Sinéad O'Connor Has Never Been Timid
After she uploaded a distressing video this week, it's worth remembering that bravery and vulnerability have always been central to O'Connor's music, just as they have been to her interactions with the public.
Foto vía Noisey Us
Sinéad O'Connor, to use her own verb, has been "crazied." We've seen it before, with Lauryn Hill, Michael Jackson, Kanye West. The press turns on an outspoken artist and is joined by millions of willing minions on social media. The artist—sensitive, vulnerable, human, and, like most people on the planet, susceptible to mental illness—suffers, and suffers publicly. The bullying intensifies, the suffering deepens, and eventually, as Sinéad O'Connor did last week, the artist reaches their nadir. "I'm now living in a Travelodge Motel in the arse end of New Jersey," she told us on a video uploaded to Facebook. "I've got a fucking kidney stone, I'm all by myself, and there's absolutely nobody in my life except my doctor."
Having followed her career since her rearrangement of Prince's "Nothing Compares 2 U" in 1990, I found the video distressing but not surprising. Sinéad O'Connor has always been intelligent, sensitive, and, in contrast to many of her peers, non-strategic in her approach, refusing to self-censor either her views or her feelings. Prior to the eighties, when corporate control over artists became near absolute, it was permissible for an artist to be fucked up and outspoken. Today, vulnerability, honesty, and unpredictability are qualities that labels would prefer artists to simulate rather than genuinely embody, and even though most of us will suffer from mental illness at some stage in our lives, such problems are presented as abnormal, deviations to be punished. As O'Connor said in 2012 on the Graham Norton Show, "We live in a world where crazy is a term of abuse." Instead, it is flawlessness and perfection that are rewarded, if not required.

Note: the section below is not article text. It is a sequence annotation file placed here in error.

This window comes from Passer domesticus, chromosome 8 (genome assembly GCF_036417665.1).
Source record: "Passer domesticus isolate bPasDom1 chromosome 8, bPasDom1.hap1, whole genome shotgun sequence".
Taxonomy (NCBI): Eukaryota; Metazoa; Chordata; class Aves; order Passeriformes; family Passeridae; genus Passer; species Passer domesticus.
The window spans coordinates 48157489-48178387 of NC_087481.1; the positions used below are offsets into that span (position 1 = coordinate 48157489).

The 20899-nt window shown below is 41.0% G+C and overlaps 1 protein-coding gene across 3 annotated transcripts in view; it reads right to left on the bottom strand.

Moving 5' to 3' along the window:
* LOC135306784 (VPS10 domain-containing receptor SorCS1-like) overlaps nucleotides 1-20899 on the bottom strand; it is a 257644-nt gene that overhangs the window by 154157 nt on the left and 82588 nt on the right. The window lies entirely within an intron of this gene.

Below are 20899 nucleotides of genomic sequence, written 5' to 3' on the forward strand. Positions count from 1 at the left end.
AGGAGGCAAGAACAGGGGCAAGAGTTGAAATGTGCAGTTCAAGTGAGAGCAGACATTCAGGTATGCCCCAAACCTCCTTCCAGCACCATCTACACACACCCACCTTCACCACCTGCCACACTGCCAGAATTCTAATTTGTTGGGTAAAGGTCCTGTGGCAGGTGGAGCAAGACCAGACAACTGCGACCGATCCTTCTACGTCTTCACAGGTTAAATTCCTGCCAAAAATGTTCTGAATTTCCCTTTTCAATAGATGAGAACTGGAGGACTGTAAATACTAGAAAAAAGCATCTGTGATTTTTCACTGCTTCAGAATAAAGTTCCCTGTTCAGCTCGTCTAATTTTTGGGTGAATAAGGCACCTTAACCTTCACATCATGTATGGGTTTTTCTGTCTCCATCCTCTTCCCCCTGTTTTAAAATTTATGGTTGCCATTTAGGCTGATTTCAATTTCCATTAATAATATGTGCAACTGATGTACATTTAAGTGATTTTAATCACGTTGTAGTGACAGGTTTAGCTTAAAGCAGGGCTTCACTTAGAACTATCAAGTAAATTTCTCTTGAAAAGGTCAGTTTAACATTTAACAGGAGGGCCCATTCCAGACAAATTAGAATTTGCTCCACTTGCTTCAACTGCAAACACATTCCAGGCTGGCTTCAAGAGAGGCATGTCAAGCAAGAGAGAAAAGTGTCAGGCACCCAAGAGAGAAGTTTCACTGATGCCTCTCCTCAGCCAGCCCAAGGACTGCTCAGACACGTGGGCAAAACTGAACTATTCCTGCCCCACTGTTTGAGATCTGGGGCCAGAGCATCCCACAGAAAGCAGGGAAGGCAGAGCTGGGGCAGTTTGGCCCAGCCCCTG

In 2013 O'Connor took this argument further. "The media are the people defining what's crazy and what's not," she said on Irish TV. "Around the time I started making records… bands began to be censored and artists began to be silenced in all kinds of clever ways, and if you couldn't silence certain artists... what you had to do was crazy them… In that age a lot of the musicians that were around were protest singers… and when rap came that's when everybody began to get silenced."
For an example of the sort of music she is referring to, we can look back to O'Connor's second album, 1990's I Do Not Want What I Haven't Got, and the track "Black Boys on Mopeds" written in response to the death of Colin Roach, a 21-year-old black British man whose murder, pressure groups believed, was covered up by the police. "Margaret Thatcher's on TV / Shocked by the deaths that took place in Beijing / It seems strange that she should be offended / The same orders are given by her," she sings. "England's not the mythical land of Madame George and roses / It's the home of police who kill black boys on mopeds."
As in later songs, she does not separate her opinions from her own emotions, relating her own situation, as a young, Irish single mother, to the mother of the murdered man: "And I love my boy and that's why I'm leaving / I don't want him to be aware that there's / Any such thing as grieving." But even then, she seemed to know it was risky to voice her opinions: "Remember what I told you / If they hated me they will hate you," she sings. "These are dangerous days / To say what you feel is to dig your own grave."